Speaking of cosmopolitanism:
The impulse to break free of narrow, confining, ultimately arbitrary partisan affiliations of nation, party, sect, ethnicity, etc. etc. etc., and link one’s personal fortunes to the much larger “tribes” of humanity, life, and existence itself is at bottom the fundamental engine of philosophy. That’s my view, that’s what I’ll again be trying to “profess” in various ways, with various texts and talks, when the bell rings for the new semester in a couple of weeks.
This time I’ll be doing it in the Intro course with new texts, finally setting Robert Solomon’s Passion for Wisdom aside and featuring first, in this Olympian season, a distinctively Anglo angle from Nigel Warburton (A Little History, Philosophy Bites). Then, we’ll swim back across the pond for John Lachs’s Stoic Pragmatism.
Philosophy begins in wonder, and traditionally Socrates is one of the standard-bearers of that state of mind. But I’m wondering what to do with Carlin Romano‘s startling plea for equal time for Socrates’ overlooked and underappreciated countryman Isocrates, dismissed by many as a mere sophist and rhetorician much more than a single letter away from socratic status.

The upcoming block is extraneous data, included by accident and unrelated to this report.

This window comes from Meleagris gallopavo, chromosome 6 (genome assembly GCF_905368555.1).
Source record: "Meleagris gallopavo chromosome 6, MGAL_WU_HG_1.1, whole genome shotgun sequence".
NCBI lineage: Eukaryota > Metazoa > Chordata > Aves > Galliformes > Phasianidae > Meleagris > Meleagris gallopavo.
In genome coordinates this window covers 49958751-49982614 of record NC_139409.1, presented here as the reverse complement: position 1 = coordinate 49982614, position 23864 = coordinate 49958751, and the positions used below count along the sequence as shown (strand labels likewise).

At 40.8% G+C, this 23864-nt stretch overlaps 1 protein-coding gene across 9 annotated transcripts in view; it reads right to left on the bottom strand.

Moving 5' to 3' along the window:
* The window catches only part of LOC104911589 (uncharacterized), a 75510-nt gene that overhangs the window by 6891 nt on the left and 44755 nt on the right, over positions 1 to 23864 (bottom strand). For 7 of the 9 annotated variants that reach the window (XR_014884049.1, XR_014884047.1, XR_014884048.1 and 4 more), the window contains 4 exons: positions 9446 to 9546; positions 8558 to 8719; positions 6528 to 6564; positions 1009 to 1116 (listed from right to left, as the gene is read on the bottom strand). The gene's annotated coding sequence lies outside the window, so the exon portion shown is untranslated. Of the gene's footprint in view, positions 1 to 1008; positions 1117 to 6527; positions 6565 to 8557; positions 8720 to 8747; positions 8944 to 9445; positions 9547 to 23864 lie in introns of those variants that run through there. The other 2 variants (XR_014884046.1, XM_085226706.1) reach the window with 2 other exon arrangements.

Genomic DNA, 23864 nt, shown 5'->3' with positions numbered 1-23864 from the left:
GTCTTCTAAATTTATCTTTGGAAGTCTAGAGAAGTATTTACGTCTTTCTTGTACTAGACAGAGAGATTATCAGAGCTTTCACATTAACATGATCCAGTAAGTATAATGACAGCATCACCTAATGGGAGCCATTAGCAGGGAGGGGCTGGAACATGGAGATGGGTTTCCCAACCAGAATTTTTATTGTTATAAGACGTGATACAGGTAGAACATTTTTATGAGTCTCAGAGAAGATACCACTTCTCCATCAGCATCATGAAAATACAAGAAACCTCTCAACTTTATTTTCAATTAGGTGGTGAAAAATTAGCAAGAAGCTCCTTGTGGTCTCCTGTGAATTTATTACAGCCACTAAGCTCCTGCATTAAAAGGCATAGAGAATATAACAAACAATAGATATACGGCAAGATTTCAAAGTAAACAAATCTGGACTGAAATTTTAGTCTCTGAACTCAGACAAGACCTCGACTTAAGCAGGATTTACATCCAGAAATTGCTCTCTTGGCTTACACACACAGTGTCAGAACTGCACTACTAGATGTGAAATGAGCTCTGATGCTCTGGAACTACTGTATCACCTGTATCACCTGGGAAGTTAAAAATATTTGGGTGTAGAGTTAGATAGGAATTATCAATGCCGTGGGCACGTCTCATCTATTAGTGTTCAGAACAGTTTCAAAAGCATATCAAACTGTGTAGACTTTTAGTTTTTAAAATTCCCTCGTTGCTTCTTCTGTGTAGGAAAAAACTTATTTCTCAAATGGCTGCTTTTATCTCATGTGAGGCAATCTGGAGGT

Cosmopolitan in outlook, Isocrates, much as he revered Athens, viewed the Greek-speaking (and, one might say, Greek—thinking) world as far larger than one’s own city… Isocrates’s cultural Panhellenism [was] a “brotherhood of culture, transcending the bounds of race,” so that the description of “Greek,” in Isocrates’s words, “is applied rather to those who share our culture than to those who share a common blood.
That’s not the full measure of transcendence we need, unless “our culture” means something a lot more pan- than Hellenic. Or American. On my view we’re all going to have to stop counting medals and waving flags and tearing up at anthems and chanting “U-S-A” just because some of our nearer neighbors have mastered the breaststroke or can spike a volleyball.
But, it’s a step. More to wonder at.